''Aromatase inhibitors are being given routinely to many [breast cancer] patients," he said. And not everyone gets the same benefit, he said, so treatment should be based not just on breast cancer risk, but on the patient's cardiovascular profile and other health risks, he said.
"If you have heart disease, perhaps you want to avoid aromatase inhibitors," Amir said.
Another option would be to switch from one drug to the other, to avoid staying on aromatase inhibitors long-term, he said.
When he compared women who used aromatase inhibitors first to those who used tamoxifen first, the risk for serious adverse effects was similar. But there was a hint that switching drugs reduced the risk of death from other causes.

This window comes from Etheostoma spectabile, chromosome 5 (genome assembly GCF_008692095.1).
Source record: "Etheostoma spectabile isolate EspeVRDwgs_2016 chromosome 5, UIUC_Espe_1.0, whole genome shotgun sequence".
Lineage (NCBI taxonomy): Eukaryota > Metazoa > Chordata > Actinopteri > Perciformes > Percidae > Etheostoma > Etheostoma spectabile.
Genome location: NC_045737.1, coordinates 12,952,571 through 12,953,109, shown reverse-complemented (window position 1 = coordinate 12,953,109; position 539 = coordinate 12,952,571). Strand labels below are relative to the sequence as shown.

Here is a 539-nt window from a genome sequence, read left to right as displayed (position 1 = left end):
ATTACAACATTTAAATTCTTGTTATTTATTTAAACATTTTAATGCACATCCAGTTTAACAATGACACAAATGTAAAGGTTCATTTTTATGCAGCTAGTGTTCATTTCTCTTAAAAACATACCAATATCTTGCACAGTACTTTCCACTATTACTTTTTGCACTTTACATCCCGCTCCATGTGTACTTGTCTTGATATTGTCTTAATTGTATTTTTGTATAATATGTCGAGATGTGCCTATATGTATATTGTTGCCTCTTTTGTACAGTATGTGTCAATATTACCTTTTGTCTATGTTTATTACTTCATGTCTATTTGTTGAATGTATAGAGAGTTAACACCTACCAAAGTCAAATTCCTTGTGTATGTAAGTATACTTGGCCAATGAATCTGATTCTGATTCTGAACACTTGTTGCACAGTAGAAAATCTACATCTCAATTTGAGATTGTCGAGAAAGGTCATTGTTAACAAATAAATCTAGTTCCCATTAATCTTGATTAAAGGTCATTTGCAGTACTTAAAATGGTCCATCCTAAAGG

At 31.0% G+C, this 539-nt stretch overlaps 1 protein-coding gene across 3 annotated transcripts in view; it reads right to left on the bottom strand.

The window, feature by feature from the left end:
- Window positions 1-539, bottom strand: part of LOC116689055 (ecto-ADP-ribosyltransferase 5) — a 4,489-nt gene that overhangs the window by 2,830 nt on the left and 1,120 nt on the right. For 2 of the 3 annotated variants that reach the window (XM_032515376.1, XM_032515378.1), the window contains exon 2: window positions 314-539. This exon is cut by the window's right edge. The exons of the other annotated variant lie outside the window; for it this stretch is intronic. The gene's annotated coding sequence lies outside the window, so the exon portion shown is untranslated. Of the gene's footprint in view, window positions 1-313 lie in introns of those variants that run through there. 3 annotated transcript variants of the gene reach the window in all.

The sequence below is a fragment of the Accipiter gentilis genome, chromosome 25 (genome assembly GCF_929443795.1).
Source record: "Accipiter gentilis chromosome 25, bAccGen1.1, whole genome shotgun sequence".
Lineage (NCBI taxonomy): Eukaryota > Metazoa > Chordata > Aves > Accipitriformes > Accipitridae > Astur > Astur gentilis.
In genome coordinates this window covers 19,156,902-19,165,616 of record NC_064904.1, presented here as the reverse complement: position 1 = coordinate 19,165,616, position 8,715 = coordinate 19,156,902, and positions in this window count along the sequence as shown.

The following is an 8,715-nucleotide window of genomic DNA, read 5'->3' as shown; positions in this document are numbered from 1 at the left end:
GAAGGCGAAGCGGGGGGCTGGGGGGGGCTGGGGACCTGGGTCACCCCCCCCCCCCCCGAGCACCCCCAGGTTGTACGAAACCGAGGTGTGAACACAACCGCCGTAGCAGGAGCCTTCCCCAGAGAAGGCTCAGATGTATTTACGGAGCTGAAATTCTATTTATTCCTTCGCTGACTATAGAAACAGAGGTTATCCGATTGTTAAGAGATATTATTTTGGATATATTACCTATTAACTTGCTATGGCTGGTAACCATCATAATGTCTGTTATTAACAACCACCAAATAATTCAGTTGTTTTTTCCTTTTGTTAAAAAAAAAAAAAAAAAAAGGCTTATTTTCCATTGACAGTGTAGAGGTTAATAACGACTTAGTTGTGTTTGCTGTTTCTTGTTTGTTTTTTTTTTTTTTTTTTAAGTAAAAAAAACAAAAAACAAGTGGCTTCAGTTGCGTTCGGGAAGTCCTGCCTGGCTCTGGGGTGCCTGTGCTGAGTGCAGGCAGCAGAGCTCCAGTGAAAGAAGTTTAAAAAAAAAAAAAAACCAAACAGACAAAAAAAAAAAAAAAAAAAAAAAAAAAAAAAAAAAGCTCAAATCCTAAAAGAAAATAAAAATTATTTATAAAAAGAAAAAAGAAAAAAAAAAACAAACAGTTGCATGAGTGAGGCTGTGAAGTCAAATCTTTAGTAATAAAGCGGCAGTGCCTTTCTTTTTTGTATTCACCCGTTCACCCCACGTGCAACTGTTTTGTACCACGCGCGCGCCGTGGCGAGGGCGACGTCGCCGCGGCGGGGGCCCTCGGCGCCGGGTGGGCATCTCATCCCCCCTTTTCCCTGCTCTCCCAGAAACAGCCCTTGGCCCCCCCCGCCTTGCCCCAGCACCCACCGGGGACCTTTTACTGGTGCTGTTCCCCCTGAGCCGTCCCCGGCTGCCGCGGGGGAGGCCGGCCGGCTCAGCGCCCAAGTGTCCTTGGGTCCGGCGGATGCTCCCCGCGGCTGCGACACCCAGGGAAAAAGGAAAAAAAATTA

Because this study was presented at a medical meeting, the findings should be viewed as preliminary until they are published in a peer-reviewed journal.
Still, the findings are no surprise, said Dr. Julie Gralow, director of breast medical oncology at Seattle Cancer Care Alliance, who reviewed the study results but was not involved in it.
Aromatase inhibitors aren't perfect, she said. Neither is tamoxifen, which has been linked with blood clots, stroke and cataracts.
"For some women maybe tamoxifen is better," said Gralow, who is careful to follow her patients closely and monitor them for any suggestion of heart disease.
As with much of medical practice, decisions must be made on a case-by-case basis, she said.
To learn more about aromatase inhibitors, visit the U.S. National Cancer Institute.
SOURCES: Eitan Amir, M.D., seni
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